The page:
In the spirit of yesterday’s q-and-a quick hit, another one.
Salt shakers disappear from Buenos Aires tables
In an effort to combat hypertension, which affects some 3.7 million residents in the province — nearly a quarter of the population, the health department reached an agreement with the hotel and restaurant federation to remove salt shakers from the tables at their eateries.
“On average, each Argentinian consumes 13 grams of salt daily, while according to the World Health Organization, you should consume less than five,” Health Minister Alejandro Collia said when he announced the change last month.
….Collia said that if Buenos Aires residents can reduce their daily salt intake by three grams, it could save about 2,000 lives a year.
Will this reduce salt intake? Almost certainly. A lot of health affecting decisions, especially those involving immediate pleasures, are sufficiently influenced by convenience that little changes of availability can have an effect. Of course it is less controversial when that consists of adding a convenience (e.g., making sure snack packs of vegetables are as easy to get as chips) rather than removing one. The only conceivable way in which this might not decrease consumption is if chefs increased salt use in the kitchen to make up for it, and they overshot, which seems reasonably unlikely. Chefs might well prefer that people are not allowed to mess with their optimized seasoning.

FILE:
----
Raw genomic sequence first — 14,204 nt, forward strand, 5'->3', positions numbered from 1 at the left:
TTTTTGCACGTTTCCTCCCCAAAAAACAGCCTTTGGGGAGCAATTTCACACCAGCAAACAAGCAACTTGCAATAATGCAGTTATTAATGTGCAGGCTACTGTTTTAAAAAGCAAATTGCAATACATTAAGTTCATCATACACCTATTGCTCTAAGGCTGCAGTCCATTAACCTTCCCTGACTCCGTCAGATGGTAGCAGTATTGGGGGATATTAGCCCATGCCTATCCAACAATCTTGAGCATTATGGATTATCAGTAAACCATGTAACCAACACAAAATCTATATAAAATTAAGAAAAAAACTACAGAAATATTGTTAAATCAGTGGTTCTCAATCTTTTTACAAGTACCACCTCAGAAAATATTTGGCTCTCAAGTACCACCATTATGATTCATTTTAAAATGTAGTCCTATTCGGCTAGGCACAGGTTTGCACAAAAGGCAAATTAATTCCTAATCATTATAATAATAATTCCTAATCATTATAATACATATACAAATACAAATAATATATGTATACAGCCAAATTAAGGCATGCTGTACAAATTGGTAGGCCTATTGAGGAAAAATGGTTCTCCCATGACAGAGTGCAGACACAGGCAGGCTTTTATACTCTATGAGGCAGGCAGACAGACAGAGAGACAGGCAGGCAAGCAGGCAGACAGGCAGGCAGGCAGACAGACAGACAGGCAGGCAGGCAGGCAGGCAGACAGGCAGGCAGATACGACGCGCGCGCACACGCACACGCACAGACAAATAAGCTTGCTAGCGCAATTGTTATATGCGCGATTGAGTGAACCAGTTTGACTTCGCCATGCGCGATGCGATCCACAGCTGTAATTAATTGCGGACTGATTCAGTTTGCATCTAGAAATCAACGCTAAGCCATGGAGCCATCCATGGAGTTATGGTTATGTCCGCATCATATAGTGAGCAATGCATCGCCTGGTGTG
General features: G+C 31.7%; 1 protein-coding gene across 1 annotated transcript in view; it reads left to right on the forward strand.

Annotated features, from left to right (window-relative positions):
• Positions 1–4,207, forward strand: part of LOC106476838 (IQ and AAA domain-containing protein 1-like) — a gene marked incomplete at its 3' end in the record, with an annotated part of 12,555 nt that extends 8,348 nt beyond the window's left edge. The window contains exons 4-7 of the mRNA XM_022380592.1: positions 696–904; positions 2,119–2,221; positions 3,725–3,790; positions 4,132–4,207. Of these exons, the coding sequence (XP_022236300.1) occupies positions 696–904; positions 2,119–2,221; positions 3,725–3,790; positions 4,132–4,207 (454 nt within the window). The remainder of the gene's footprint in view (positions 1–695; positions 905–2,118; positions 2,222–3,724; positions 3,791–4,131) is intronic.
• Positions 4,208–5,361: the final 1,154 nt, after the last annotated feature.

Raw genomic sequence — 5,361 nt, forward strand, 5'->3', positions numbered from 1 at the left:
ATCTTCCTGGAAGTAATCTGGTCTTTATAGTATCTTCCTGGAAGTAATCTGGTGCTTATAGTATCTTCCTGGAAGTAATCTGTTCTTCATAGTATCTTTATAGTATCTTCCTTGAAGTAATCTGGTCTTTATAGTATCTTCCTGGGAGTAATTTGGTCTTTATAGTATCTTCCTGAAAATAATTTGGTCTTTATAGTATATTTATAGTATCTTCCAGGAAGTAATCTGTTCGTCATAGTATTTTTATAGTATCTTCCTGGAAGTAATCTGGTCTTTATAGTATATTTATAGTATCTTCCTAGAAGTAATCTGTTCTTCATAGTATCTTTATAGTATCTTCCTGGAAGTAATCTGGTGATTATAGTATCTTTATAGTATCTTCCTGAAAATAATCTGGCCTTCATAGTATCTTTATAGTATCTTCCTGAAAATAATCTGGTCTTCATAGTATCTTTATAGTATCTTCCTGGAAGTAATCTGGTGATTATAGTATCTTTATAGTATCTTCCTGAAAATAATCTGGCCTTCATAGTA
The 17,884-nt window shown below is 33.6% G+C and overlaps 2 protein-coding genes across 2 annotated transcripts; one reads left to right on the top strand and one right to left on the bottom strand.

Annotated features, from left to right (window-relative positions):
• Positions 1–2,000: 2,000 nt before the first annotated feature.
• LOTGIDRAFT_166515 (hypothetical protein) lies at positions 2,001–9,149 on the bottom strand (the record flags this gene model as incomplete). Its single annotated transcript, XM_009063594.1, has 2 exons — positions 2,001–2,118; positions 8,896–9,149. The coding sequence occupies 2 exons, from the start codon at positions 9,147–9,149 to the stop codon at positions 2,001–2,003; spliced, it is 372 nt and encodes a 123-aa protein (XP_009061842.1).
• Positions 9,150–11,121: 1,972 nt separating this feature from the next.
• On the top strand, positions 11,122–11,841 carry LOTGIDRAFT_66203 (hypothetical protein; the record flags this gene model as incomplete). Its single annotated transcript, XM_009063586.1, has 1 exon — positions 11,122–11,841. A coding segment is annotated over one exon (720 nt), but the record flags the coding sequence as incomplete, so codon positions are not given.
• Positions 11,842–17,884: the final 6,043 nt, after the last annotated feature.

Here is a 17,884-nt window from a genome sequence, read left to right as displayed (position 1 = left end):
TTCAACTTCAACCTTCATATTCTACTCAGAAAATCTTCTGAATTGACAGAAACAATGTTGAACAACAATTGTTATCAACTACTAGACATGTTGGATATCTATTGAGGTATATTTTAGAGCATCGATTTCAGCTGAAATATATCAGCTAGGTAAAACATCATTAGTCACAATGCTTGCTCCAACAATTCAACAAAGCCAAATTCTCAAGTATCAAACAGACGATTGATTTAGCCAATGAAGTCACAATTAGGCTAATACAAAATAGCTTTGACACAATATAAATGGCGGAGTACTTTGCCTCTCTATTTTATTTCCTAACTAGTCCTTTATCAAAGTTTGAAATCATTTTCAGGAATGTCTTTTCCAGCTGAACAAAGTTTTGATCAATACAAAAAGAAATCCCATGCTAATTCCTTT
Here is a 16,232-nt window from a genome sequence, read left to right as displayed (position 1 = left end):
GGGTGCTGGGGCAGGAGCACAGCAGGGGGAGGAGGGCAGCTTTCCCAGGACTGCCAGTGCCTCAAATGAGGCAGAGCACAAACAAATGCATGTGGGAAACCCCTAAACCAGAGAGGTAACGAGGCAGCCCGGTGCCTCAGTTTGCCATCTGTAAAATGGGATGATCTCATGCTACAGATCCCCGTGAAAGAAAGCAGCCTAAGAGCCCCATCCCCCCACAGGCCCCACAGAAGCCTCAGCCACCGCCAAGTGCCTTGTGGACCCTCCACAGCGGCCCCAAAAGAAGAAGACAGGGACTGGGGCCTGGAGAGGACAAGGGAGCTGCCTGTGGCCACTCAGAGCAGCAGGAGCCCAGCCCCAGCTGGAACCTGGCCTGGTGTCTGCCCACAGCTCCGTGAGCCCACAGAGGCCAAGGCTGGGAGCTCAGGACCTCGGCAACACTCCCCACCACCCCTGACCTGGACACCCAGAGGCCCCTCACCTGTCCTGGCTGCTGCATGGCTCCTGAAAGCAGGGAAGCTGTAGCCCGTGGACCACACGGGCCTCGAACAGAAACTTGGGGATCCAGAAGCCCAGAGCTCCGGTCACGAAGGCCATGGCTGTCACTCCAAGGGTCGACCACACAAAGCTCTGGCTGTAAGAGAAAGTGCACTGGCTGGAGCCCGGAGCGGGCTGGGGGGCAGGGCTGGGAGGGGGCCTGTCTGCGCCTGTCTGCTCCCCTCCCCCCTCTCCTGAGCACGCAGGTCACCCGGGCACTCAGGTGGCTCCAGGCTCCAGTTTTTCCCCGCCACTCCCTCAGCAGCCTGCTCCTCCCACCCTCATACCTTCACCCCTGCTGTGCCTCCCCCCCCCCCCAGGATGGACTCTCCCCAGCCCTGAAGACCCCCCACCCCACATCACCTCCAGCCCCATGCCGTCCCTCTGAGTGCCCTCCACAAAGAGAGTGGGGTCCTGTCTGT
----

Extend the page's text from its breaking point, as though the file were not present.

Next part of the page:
Will this provide a health benefit? Ah, now there is the tough question. A social intervention like this is not like a drug, and things may not work out the way the drug addled think it will (and by drug addled, I mean those who think that drug trials are the right way to think about public health interventions). Among the proposed problems, the salt reduction might not really improve health (there is substantial legitimate controversy about whether salt matters for other than a small minority who mostly know who they are); people might overcompensate (thinking they are more deprived than they are, or perhaps as a act of rebellion), actually consuming more salt; or people might eat more unhealthful food because the salty food sated them sooner (as happened when people tried to cut down on fat intake). It is difficult to know.
Is this a good way to find out? It really is, assuming (a) they try very hard to get good longitudinal data that addresses the points from the previous paragraph and (b) you do not live in Buenos Aires and like salt. Sadly, I am afraid no one will gather good data (which requires some effort and skill, and especially an interest in honestly determining the effects). So this will probably be yet another triumph of “health promotion”: Do something that sounds like it is healthful and make sure never to honestly study the effects so you can just declare that it did what it was supposed to do; ignore the social downsides, up to and including the downfall of the government; and ten port it everywhere else saying “it was proven in Buenos Aires and everyone should follow their example.”
Is banning salt shakers the most patronizing bit of nanny-statism ever? Definitely not, because this clearly has it beat:
The measure is not as extreme as it sounds. Salt will be available by request, but only after the patrons have tasted their food.
The mind boggles at the thought of a steakhouse waiter refusing the premature request for salt, “lo siento señor, pero antes usted debe comer uno bocado” (and I am sorry for the barely remembered, and thus presumably mangled Spanish). Treating restaurant patrons like fussy toddlers (“no yummies until you eat at least one bite!”) might actually be more amusing to see enforced than Nepal’s proposal to ban tobacco sales to pregnant women.